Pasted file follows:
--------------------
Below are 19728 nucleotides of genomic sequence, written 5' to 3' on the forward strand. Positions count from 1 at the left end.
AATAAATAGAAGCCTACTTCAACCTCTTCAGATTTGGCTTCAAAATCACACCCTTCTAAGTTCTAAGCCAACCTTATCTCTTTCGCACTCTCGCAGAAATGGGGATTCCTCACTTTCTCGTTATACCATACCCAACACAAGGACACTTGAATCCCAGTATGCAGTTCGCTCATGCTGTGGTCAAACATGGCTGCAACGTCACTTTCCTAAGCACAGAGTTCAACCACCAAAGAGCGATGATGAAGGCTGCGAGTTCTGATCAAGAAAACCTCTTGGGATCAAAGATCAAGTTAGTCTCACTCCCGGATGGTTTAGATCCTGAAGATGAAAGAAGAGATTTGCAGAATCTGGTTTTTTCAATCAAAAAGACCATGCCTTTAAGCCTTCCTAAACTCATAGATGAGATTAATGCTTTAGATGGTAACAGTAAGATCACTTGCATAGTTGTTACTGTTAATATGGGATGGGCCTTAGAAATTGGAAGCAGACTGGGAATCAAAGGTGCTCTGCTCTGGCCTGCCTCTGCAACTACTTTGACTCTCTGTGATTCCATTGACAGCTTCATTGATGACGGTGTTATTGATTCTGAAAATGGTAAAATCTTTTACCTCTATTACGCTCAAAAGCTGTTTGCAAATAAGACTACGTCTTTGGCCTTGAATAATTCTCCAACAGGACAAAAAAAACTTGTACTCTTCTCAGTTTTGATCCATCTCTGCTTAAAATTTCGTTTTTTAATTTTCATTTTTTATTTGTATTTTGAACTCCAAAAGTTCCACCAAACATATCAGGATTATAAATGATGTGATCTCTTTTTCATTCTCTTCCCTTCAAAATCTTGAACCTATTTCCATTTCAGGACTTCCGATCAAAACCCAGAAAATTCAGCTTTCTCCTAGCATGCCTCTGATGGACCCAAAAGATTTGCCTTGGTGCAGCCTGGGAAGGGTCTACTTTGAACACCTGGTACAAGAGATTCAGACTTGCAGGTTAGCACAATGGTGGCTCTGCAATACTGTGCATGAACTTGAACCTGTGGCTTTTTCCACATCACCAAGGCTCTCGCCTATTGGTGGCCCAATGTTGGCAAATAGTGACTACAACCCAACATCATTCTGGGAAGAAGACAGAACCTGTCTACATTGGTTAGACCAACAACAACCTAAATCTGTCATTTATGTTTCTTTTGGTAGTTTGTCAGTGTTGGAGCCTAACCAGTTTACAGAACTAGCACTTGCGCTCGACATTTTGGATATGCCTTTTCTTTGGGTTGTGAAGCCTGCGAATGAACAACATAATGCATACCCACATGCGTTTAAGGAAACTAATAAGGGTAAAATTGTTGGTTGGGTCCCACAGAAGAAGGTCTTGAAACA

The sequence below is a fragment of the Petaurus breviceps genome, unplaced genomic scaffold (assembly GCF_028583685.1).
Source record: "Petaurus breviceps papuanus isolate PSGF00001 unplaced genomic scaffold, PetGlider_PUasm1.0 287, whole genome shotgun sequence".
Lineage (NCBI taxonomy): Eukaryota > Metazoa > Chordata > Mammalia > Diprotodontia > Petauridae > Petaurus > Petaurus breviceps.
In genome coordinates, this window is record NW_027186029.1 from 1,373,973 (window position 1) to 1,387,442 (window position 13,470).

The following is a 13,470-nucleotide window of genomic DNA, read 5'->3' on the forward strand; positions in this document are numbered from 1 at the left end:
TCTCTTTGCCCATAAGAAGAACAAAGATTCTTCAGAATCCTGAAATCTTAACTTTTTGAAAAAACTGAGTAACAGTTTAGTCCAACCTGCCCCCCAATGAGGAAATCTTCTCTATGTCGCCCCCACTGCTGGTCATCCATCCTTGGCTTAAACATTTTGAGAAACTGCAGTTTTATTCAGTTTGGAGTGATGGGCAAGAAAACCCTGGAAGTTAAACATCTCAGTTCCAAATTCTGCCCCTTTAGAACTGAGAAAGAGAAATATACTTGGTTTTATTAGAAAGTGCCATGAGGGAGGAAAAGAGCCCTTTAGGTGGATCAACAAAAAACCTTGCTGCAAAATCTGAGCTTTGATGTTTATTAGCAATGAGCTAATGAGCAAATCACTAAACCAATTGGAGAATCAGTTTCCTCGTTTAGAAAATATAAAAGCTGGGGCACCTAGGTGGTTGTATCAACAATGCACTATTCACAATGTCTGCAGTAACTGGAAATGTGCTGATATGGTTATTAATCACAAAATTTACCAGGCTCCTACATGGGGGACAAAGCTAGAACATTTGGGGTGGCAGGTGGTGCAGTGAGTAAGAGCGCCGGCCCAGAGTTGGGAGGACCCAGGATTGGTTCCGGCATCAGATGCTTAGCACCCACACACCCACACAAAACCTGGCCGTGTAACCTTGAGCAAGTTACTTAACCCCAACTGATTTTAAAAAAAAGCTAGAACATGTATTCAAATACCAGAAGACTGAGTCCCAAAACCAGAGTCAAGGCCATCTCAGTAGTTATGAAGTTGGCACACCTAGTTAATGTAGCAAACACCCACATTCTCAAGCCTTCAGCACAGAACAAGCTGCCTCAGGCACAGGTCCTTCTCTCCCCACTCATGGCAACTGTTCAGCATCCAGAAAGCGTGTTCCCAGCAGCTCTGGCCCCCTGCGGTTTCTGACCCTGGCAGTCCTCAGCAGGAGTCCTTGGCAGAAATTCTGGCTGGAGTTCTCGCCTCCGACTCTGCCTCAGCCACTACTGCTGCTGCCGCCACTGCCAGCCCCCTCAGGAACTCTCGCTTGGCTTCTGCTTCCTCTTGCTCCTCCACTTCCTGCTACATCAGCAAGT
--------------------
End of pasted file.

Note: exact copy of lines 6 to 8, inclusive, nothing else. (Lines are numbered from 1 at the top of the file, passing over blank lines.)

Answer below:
In genome coordinates, this window is record NW_027186029.1 from 1,373,973 (window position 1) to 1,387,442 (window position 13,470).

The following is a 13,470-nucleotide window of genomic DNA, read 5'->3' on the forward strand; positions in this document are numbered from 1 at the left end:
TCTCTTTGCCCATAAGAAGAACAAAGATTCTTCAGAATCCTGAAATCTTAACTTTTTGAAAAAACTGAGTAACAGTTTAGTCCAACCTGCCCCCCAATGAGGAAATCTTCTCTATGTCGCCCCCACTGCTGGTCATCCATCCTTGGCTTAAACATTTTGAGAAACTGCAGTTTTATTCAGTTTGGAGTGATGGGCAAGAAAACCCTGGAAGTTAAACATCTCAGTTCCAAATTCTGCCCCTTTAGAACTGAGAAAGAGAAATATACTTGGTTTTATTAGAAAGTGCCATGAGGGAGGAAAAGAGCCCTTTAGGTGGATCAACAAAAAACCTTGCTGCAAAATCTGAGCTTTGATGTTTATTAGCAATGAGCTAATGAGCAAATCACTAAACCAATTGGAGAATCAGTTTCCTCGTTTAGAAAATATAAAAGCTGGGGCACCTAGGTGGTTGTATCAACAATGCACTATTCACAATGTCTGCAGTAACTGGAAATGTGCTGATATGGTTATTAATCACAAAATTTACCAGGCTCCTACATGGGGGACAAAGCTAGAACATTTGGGGTGGCAGGTGGTGCAGTGAGTAAGAGCGCCGGCCCAGAGTTGGGAGGACCCAGGATTGGTTCCGGCATCAGATGCTTAGCACCCACACACCCACACAAAACCTGGCCGTGTAACCTTGAGCAAGTTACTTAACCCCAACTGATTTTAAAAAAAAGCTAGAACATGTATTCAAATACCAGAAGACTGAGTCCCAAAACCAGAGTCAAGGCCATCTCAGTAGTTATGAAGTTGGCACACCTAGTTAATGTAGCAAACACCCACATTCTCAAGCCTTCAGCACAGAACAAGCTGCCTCAGGCACAGGTCCTTCTCTCCCCACTCATGGCAACTGTTCAGCATCCAGAAAGCGTGTTCCCAGCAGCTCTGGCCCCCTGCGGTTTCTGACCCTGGCAGTCCTCAGCAGGAGTCCTTGGCAGAAATTCTGGCTGGAGTTCTCGCCTCCGACTCTGCCTCAGCCACTACTGCTGCTGCCGCCACTGCCAGCCCCCTCAGGAACTCTCGCTTGGCTTCTGCTTCCTCTTGCTCCTCCACTTCCTGCTACATCAGCAAGT